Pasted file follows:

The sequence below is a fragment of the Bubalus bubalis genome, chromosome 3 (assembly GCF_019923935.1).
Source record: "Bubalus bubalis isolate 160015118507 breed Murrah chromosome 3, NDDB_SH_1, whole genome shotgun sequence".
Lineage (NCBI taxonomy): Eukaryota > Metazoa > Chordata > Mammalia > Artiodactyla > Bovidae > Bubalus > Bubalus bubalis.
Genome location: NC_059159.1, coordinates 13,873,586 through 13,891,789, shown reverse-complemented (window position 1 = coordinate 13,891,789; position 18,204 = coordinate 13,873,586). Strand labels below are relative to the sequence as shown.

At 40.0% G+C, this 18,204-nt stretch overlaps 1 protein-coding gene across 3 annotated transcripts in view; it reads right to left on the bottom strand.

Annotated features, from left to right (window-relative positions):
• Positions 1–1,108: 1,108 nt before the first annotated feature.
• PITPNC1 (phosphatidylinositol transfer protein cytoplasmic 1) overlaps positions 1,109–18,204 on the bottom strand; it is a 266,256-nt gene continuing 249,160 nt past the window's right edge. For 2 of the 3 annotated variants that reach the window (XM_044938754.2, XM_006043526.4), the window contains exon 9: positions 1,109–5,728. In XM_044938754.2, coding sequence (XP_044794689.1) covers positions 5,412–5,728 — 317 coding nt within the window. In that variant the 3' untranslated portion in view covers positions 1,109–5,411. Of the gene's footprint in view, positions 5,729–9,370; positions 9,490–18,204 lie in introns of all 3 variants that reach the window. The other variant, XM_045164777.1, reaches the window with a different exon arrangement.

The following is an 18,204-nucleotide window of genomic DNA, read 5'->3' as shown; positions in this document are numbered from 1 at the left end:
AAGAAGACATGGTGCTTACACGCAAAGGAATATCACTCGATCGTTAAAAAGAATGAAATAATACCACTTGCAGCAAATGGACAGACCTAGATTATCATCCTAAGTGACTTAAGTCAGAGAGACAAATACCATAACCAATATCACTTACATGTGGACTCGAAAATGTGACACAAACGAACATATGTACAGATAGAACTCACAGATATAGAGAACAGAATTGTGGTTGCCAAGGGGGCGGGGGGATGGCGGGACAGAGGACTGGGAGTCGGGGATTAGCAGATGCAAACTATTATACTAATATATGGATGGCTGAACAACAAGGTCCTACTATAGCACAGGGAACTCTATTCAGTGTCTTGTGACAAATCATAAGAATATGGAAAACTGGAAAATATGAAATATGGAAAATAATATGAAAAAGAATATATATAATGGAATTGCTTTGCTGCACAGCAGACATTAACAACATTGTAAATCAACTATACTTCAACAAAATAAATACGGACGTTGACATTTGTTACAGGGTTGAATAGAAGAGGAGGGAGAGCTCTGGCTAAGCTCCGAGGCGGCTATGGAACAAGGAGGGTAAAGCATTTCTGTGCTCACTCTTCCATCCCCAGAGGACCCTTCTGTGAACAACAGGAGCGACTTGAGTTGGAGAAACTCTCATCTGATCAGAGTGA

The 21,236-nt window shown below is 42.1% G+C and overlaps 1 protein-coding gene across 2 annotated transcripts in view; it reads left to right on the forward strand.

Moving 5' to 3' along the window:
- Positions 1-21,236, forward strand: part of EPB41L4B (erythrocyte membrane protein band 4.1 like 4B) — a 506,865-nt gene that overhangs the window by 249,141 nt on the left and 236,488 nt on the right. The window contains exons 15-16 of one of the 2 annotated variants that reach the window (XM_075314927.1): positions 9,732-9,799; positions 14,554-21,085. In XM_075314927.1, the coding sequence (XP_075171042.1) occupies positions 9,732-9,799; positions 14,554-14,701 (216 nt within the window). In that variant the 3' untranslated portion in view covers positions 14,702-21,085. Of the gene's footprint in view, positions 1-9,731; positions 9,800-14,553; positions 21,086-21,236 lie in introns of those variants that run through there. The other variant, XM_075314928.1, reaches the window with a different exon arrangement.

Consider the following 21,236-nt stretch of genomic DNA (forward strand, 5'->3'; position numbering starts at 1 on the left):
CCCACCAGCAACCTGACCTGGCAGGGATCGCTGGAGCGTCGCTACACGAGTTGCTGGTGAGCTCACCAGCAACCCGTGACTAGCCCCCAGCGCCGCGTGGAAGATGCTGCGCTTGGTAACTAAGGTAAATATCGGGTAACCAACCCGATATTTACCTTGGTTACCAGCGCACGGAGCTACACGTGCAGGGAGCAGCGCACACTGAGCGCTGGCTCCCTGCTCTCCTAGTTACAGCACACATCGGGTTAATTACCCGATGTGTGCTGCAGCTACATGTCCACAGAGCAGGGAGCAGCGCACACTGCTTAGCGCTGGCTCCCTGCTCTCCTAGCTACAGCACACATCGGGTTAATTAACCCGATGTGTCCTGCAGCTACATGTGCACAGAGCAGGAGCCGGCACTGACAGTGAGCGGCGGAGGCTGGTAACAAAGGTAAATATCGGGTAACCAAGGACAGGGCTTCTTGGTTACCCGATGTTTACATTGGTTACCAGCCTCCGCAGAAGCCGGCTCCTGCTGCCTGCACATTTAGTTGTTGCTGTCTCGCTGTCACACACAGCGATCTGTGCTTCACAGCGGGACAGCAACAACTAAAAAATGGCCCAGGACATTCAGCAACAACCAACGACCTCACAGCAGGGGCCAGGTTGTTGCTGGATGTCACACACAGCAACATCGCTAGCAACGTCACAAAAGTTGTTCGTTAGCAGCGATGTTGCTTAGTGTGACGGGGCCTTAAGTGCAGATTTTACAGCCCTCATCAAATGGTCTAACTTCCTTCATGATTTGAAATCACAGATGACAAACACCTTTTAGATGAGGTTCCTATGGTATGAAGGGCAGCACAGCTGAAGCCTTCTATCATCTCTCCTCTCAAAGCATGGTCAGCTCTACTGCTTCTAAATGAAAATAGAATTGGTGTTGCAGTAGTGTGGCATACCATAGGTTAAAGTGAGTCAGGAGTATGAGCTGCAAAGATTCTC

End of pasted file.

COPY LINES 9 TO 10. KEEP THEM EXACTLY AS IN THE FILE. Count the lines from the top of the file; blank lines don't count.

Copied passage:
The following is an 18,204-nucleotide window of genomic DNA, read 5'->3' as shown; positions in this document are numbered from 1 at the left end:
AAGAAGACATGGTGCTTACACGCAAAGGAATATCACTCGATCGTTAAAAAGAATGAAATAATACCACTTGCAGCAAATGGACAGACCTAGATTATCATCCTAAGTGACTTAAGTCAGAGAGACAAATACCATAACCAATATCACTTACATGTGGACTCGAAAATGTGACACAAACGAACATATGTACAGATAGAACTCACAGATATAGAGAACAGAATTGTGGTTGCCAAGGGGGCGGGGGGATGGCGGGACAGAGGACTGGGAGTCGGGGATTAGCAGATGCAAACTATTATACTAATATATGGATGGCTGAACAACAAGGTCCTACTATAGCACAGGGAACTCTATTCAGTGTCTTGTGACAAATCATAAGAATATGGAAAACTGGAAAATATGAAATATGGAAAATAATATGAAAAAGAATATATATAATGGAATTGCTTTGCTGCACAGCAGACATTAACAACATTGTAAATCAACTATACTTCAACAAAATAAATACGGACGTTGACATTTGTTACAGGGTTGAATAGAAGAGGAGGGAGAGCTCTGGCTAAGCTCCGAGGCGGCTATGGAACAAGGAGGGTAAAGCATTTCTGTGCTCACTCTTCCATCCCCAGAGGACCCTTCTGTGAACAACAGGAGCGACTTGAGTTGGAGAAACTCTCATCTGATCAGAGTGA